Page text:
Blackburn: P.J. Dozier was one of the early interviews, and though he didn’t talk as big of a game as some of the other players, I’m still going with him as a breakout candidate. His main focus involved continuing to excel at his role to the best of his ability, and that will continue to mean a lot for his future with the team. He’s primed to fill a sixth man role by sliding up and down various lineups to be the connective glue of the rotation. His defense, playmaking, and potential as a shot maker give him a skill set Denver needs to accentuate the strengths of their current core. I’m predicting Dozier jumps up to 25+ minutes per game off the bench and is part of Denver’s most consistent five-man lineups throughout the season.
What are some quick thoughts you have on the extension for Michael Porter Jr.?
Levy: I think that it’s a great extension. Only $145 million is guaranteed of a potential $207 million, and the only way he gets to that figure is if he makes an All-NBA team this year. If that happens, he’ll be more than worth it. The Nuggets were going to have to pay him a max eventually so might as well do it now, keep your young star happy, and not have to worry about restricted free agency.
Leensvaart: This was exactly what I wanted for Michael Porter Jr. to get, gives him the money he deserves and includes enough clauses so that he still has to work for it. Making the contract partially guaranteed based around All-NBA selections and other accolades is a perfect scenario for the Nuggets. If MPJ plays great and at an All-NBA level then he gets that extra money and the Nuggets don’t have to pay him the max unless he does just that. This was something that I was expecting for a while now I’m just happy it’s finally done with. I think the most under appreciated part of this whole thing is that the owners are finally willing to pay the luxury tax, that is a big sigh of relief for me personally.
Blackburn: This was a deal the Nuggets had to get done to avoid a major distraction throughout the season. Imagining Porter trying to blend playing hard and playing the right way with keeping himself healthy so he can still collect a big contract on the end of the year was probably nails on the chalkboard to Malone and the Nuggets’ negotiating team. They believe in him and know what he’s capable of as a scorer and playmaker when he enters his prime. Jokić, Porter, and eventually Murray can continue working on that chemistry this season when everyone gets back together again, and hopefully by the playoffs, the Nuggets will see the initial stages of their Porter dreams realized.
Social media giants YouTube, TikTok, Snap questioned at Senate hearing over kids’ safety – Global News
Bearing down on hugely popular social media platforms and their impact on children, the leaders of a Senate panel have called executives from YouTube, TikTok and Snapchat to face questions on what their companies are doing to ensure young users’ safety.
The Senate Commerce subcommittee on consumer protection is fresh off a highly charged hearing with a former Facebook data scientist, who laid out internal company research showing that the company’s Instagram photo-sharing service appears to seriously harm some teens.
The panel is widening its focus to examine other tech platforms, with millions or billions of users, that also compete for young people’s attention and loyalty.
The three executives — Michael Beckerman, a TikTok vice president and head of public policy for the Americas; Leslie Miller, vice president for government affairs and public policy of YouTube’s owner Google; and Jennifer Stout, vice president for global public policy of Snapchat parent Snap Inc. — are due to appear at a subcommittee hearing Tuesday.
The three platforms are woven into the fabric of young people’s lives, often influencing their dress, dance moves and diet, potentially to the point of obsession. Peer pressure to get on the apps is strong. Social media can offer entertainment and education, but platforms have been misused to harm children and promote bullying, vandalism in schools, eating disorders and manipulative marketing, lawmakers say.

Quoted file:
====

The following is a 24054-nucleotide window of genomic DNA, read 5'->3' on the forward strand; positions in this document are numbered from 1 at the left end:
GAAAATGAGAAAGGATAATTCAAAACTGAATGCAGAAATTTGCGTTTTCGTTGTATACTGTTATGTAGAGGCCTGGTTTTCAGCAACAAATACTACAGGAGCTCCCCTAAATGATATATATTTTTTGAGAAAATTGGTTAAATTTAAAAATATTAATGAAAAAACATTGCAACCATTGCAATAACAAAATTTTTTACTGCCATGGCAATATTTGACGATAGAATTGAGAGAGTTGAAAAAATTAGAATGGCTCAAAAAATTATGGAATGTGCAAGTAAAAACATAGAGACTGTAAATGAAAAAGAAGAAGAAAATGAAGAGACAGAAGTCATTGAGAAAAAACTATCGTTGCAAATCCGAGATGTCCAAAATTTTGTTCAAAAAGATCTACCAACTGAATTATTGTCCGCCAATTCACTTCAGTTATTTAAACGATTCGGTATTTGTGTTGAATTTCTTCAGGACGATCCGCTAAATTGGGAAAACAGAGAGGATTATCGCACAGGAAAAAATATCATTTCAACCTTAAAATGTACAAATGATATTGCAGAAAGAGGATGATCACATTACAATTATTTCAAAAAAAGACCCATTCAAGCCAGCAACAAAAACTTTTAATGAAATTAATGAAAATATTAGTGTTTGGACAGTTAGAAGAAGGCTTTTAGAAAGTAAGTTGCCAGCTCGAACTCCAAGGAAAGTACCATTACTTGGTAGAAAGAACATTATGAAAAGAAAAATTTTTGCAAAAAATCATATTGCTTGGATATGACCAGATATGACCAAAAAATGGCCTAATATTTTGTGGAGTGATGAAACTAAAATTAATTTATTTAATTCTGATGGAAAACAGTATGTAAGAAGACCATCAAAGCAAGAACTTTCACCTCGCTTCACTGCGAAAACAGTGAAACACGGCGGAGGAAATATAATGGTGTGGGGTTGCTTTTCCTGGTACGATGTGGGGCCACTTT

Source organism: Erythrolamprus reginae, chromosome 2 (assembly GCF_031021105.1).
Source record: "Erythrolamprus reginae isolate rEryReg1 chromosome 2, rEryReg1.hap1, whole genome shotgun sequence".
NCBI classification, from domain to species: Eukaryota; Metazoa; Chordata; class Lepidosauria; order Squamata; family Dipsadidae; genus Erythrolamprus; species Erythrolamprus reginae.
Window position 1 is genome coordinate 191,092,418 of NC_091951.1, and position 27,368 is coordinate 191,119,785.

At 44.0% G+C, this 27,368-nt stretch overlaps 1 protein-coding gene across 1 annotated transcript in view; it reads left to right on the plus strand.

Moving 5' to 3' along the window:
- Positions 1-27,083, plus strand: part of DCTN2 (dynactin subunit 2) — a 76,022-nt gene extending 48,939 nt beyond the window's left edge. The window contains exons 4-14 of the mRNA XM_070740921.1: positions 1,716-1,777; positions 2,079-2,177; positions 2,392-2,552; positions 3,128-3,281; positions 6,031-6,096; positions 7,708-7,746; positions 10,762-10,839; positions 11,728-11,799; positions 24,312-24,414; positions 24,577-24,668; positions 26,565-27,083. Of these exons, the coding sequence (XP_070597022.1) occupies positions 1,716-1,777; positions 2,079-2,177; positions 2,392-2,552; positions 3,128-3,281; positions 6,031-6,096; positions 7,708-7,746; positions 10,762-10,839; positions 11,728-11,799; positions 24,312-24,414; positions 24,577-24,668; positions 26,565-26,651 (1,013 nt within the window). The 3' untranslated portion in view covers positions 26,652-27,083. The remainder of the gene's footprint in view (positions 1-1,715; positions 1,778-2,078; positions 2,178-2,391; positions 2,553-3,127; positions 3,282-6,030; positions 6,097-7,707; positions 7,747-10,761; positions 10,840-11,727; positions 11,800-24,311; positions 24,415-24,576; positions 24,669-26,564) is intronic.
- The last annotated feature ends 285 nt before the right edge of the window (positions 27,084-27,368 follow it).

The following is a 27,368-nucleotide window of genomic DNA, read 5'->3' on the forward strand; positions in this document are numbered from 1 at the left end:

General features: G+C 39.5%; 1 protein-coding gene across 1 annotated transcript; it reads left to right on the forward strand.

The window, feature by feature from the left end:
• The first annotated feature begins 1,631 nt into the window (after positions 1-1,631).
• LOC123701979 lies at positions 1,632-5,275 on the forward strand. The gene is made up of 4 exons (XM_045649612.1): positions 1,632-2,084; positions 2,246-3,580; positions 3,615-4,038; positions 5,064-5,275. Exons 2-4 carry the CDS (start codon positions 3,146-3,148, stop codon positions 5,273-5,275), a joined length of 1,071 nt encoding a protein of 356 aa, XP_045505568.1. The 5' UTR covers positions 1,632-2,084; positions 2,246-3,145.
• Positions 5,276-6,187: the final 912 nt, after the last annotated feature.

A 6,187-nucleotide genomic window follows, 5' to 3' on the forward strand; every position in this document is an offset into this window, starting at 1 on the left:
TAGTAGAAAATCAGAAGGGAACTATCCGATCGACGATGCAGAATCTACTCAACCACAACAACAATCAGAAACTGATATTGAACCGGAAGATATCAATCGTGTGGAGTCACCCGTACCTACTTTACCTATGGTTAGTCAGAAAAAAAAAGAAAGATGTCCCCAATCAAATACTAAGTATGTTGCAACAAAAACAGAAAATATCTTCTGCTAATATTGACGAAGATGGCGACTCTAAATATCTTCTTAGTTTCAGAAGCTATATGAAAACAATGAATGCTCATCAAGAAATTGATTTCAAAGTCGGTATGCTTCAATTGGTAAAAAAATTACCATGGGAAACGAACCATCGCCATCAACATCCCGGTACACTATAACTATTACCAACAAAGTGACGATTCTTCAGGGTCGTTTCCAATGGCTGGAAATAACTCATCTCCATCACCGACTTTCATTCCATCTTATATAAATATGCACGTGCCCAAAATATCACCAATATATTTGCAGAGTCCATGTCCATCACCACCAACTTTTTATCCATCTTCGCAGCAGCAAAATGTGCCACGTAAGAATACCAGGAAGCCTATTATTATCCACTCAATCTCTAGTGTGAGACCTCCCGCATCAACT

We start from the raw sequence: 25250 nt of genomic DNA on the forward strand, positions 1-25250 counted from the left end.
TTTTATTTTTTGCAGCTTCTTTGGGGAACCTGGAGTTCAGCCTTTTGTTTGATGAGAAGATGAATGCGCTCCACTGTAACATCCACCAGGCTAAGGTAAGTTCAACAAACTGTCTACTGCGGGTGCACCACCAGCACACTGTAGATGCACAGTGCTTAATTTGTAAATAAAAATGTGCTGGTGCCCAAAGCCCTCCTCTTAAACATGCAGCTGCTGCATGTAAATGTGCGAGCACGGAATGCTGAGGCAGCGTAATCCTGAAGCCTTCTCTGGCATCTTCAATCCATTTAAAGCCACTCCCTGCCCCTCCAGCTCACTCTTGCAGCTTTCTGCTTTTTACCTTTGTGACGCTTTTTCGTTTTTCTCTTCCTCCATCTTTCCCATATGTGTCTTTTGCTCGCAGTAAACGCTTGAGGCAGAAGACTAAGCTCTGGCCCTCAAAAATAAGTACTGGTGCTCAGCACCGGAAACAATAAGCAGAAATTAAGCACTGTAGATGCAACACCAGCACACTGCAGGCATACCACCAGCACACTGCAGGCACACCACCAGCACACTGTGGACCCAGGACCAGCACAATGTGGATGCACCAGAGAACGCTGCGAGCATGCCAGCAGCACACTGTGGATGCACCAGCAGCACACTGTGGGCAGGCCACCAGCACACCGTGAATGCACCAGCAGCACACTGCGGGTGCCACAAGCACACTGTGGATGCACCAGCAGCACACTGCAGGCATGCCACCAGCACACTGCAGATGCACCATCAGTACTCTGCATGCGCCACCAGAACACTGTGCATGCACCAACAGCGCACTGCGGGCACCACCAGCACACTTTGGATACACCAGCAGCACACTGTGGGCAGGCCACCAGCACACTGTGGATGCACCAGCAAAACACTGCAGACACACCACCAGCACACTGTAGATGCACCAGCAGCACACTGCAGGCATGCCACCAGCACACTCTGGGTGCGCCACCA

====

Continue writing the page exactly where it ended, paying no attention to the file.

“We need to understand the impact of popular platforms like Snapchat, TikTok and YouTube on children and what companies can do better to keep them safe,” Sen. Richard Blumenthal, D-Conn., the subcommittee’s chairman, said in a statement.
The panel wants to learn how algorithms and product designs can magnify harm to children, foster addiction and intrusions of privacy, Blumenthal says. The aim is to develop legislation to protect young people and give parents tools to protect their children.
The video platform TikTok, wildly popular with teens and younger children, is owned by the Chinese company ByteDance. In only five years since launching, it has gained an estimated 1 billion monthly users.
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TikTok denies allegations, most notably from conservative Republican lawmakers, that it operates at the behest of the Chinese government and provides it with users’ personal data. The company says it stores all TikTok U.S. data in the United States. The company also rejects criticisms of promoting harmful content to children.
TikTok says it has tools in place, such as screen time management, to help young people and parents moderate how long children spend on the app and what they see. The company says it focuses on age-appropriate experiences, noting that some features, such as direct messaging, are not available to younger users.
Early this year after federal regulators ordered TikTok to disclose how its practices affect children and teenagers, the platform tightened its privacy practices for the under-18 crowd.
A separate House committee has investigated video service YouTube Kids this year. Lawmakers said the YouTube offshoot feeds children inappropriate material in “a wasteland of vapid, consumerist content” so it can serve ads to them. The app, with both video hosting and original shows, is available in about 70 countries.
A panel of the House Oversight and Reform Committee told YouTube CEO Susan Wojcicki that the service doesn’t do enough to protect children from potentially harmful material. Instead it relies on artificial intelligence and self-policing by content creators to decide which videos make it onto the platform, the panel’s chairman said in a letter to Wojcicki.
Parent company Google agreed to pay $170 million in 2019 settlements with the Federal Trade Commission and New York state of allegations that YouTube collected personal data on children without their parents’ consent.